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'Let me take care of you': what can healthcare learn from a high-end restaurant to improve the patient experience?

'Let me take care of you': what can healthcare learn from a high-end restaurant to improve the patient experience?

Korkiakangas, Terhi, Weldon, Sharon Marie ORCID: 0000-0001-5487-5265 and Kneebone, Roger (2021) 'Let me take care of you': what can healthcare learn from a high-end restaurant to improve the patient experience? Journal of Communication in Healthcare: Strategies, Media and Engagement in Global Health. ISSN 1753-8068 (Print), 1753-8076 (Online) (In Press) (doi:https://doi.org/10.1080/17538068.2021.1877602)

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Abstract

Background:
The patient experience is associated with patient satisfaction and health outcomes, presenting a key challenge in healthcare. The objective of the study was to explore the principles of care in and beyond healthcare, namely in a three Michelin-starred restaurant, and consider what, if any, principles of care from the diners’ experience could be transferrable to healthcare.

Methods:
The principles of care were first explored as part of observational fieldwork in a healthcare day surgery unit and restaurant respectively, focusing on communication between the professionals and the patients or the diners. Care was subsequently explored in a series of public engagement events across the UK. The events used immersive simulation to recreate the healthcare and the dining experiences for the general public, and to stimulate discussion.

Results:
A thematic analysis of the engagement discussions identified overarching themes in how care was experienced in and through communication; “informed, not bombarded”, “conversation, not interrogation”, “environment is communication”, and “being met as a person”. The themes suggested how the participants in simulation felt about the care they received in real time and provided recommendations for improved clinical practice.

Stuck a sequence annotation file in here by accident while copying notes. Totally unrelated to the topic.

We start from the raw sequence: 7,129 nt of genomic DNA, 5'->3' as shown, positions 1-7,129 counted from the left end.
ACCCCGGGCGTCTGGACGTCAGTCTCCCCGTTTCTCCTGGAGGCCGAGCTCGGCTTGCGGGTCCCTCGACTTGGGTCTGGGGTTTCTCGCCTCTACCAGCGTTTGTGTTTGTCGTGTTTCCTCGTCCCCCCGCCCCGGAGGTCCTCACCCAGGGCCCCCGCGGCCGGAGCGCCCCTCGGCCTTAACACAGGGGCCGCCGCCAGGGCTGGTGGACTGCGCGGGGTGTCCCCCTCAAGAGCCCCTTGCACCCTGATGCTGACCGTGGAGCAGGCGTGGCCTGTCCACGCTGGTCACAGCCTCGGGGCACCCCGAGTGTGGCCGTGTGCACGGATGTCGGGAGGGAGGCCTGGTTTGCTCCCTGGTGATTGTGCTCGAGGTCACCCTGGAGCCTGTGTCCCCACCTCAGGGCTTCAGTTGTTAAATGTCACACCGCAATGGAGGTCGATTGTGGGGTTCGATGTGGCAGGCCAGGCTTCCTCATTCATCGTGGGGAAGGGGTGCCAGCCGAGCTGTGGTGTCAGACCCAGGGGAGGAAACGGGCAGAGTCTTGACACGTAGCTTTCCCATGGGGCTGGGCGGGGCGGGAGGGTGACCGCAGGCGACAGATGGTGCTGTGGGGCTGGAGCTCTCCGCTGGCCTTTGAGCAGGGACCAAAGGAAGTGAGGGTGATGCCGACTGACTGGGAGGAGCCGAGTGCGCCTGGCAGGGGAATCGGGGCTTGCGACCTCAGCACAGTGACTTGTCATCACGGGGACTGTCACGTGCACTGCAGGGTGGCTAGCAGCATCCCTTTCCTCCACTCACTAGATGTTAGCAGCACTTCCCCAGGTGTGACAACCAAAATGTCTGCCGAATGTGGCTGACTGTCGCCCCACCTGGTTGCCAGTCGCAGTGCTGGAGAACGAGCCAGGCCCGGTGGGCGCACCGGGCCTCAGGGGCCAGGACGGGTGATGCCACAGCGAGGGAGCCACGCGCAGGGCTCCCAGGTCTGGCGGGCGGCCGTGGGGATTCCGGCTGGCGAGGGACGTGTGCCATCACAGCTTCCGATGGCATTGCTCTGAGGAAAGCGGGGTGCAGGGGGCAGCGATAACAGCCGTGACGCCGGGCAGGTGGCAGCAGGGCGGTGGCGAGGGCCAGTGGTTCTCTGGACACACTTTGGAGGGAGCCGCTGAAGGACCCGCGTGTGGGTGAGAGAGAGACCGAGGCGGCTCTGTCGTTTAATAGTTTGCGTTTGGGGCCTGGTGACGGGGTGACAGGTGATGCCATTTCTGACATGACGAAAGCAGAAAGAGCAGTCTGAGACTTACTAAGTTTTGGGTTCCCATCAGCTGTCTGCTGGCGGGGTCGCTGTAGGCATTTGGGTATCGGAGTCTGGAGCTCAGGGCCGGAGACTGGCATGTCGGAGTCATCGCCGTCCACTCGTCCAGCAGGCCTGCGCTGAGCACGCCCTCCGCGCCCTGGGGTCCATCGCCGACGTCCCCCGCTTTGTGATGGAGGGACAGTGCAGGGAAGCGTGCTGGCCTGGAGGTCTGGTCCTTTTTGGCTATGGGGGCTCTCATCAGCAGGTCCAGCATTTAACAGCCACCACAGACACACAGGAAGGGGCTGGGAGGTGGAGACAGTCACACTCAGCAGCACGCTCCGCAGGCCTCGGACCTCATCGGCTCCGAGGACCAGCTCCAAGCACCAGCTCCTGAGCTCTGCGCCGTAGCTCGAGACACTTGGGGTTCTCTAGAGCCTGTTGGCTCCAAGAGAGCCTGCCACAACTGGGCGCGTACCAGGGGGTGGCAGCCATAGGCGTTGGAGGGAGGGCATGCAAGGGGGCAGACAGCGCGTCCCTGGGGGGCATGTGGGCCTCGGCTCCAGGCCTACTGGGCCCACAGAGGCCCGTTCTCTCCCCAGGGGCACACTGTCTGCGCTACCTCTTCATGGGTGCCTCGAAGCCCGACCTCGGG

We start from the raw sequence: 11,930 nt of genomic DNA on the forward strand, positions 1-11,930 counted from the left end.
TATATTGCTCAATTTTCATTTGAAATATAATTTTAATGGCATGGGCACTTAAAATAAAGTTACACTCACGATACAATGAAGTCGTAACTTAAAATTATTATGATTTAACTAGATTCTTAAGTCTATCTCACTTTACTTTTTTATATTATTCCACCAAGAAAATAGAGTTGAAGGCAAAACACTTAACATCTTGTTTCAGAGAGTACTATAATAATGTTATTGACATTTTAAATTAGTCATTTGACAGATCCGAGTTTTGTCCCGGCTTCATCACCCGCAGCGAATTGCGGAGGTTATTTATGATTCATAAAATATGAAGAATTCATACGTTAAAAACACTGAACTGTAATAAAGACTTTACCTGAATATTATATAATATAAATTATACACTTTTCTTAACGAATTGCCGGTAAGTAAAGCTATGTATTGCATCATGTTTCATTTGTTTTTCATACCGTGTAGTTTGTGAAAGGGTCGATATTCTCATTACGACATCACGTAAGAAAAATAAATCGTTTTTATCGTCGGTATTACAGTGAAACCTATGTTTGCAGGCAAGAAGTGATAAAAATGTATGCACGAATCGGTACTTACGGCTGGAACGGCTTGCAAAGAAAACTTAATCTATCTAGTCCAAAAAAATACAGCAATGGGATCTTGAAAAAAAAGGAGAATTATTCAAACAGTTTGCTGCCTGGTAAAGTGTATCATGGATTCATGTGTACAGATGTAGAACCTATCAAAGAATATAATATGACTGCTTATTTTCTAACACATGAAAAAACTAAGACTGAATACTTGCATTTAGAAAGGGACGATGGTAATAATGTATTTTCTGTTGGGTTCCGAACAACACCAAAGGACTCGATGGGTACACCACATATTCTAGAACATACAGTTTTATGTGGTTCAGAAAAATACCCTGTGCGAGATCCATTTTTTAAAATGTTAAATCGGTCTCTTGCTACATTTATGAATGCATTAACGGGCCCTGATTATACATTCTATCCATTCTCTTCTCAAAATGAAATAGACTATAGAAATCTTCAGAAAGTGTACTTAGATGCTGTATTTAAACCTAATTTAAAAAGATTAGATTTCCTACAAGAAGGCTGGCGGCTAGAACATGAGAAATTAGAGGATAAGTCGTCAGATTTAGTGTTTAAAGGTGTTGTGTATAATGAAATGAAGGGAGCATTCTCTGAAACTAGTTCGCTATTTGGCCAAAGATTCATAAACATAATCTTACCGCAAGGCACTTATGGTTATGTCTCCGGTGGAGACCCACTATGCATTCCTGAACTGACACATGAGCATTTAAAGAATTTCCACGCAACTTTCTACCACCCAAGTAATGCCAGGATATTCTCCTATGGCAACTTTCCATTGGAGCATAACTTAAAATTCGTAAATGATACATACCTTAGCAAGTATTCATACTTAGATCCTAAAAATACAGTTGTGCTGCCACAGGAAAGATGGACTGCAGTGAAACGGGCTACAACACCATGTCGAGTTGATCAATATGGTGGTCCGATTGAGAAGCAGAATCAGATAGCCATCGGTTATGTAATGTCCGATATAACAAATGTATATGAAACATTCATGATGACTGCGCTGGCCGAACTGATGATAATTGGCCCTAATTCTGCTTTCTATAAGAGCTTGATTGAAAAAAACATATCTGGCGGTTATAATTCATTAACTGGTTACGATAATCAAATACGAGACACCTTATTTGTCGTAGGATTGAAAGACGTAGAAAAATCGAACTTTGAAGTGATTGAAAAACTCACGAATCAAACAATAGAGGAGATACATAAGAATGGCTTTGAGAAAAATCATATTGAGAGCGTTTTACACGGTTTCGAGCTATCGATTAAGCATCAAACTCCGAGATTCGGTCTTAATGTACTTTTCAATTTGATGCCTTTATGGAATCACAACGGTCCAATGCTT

Conclusions:
While practice improvements in healthcare are challenging, the patient experience could be enhanced by learning relational aspects of care from other sectors, including the high-end restaurant industry that focuses on meeting persons’ needs. Simulation provides a new kind of opportunity to bring professionals and patients together for focused discussions, prompted by immersive experiences of care and communication.

Item Type: Article
Uncontrolled Keywords: simulation, fat duck, care, experience, fine dining, outpatients, clinical care
Subjects: R Medicine > RT Nursing
Faculty / Department / Research Group: Faculty of Education, Health & Human Sciences
Faculty of Education, Health & Human Sciences > Department of Adult Nursing & Paramedic Science
Faculty of Education, Health & Human Sciences > Institute for Lifecourse Development
Faculty of Education, Health & Human Sciences > Institute for Lifecourse Development > Centre for Professional Workforce Development
Last Modified: 26 Jul 2021 08:21
Selected for GREAT 2016: None
Selected for GREAT 2017: None
Selected for GREAT 2018: None
Selected for GREAT 2019: None
Selected for REF2021: None
URI: http://gala.gre.ac.uk/id/eprint/30854

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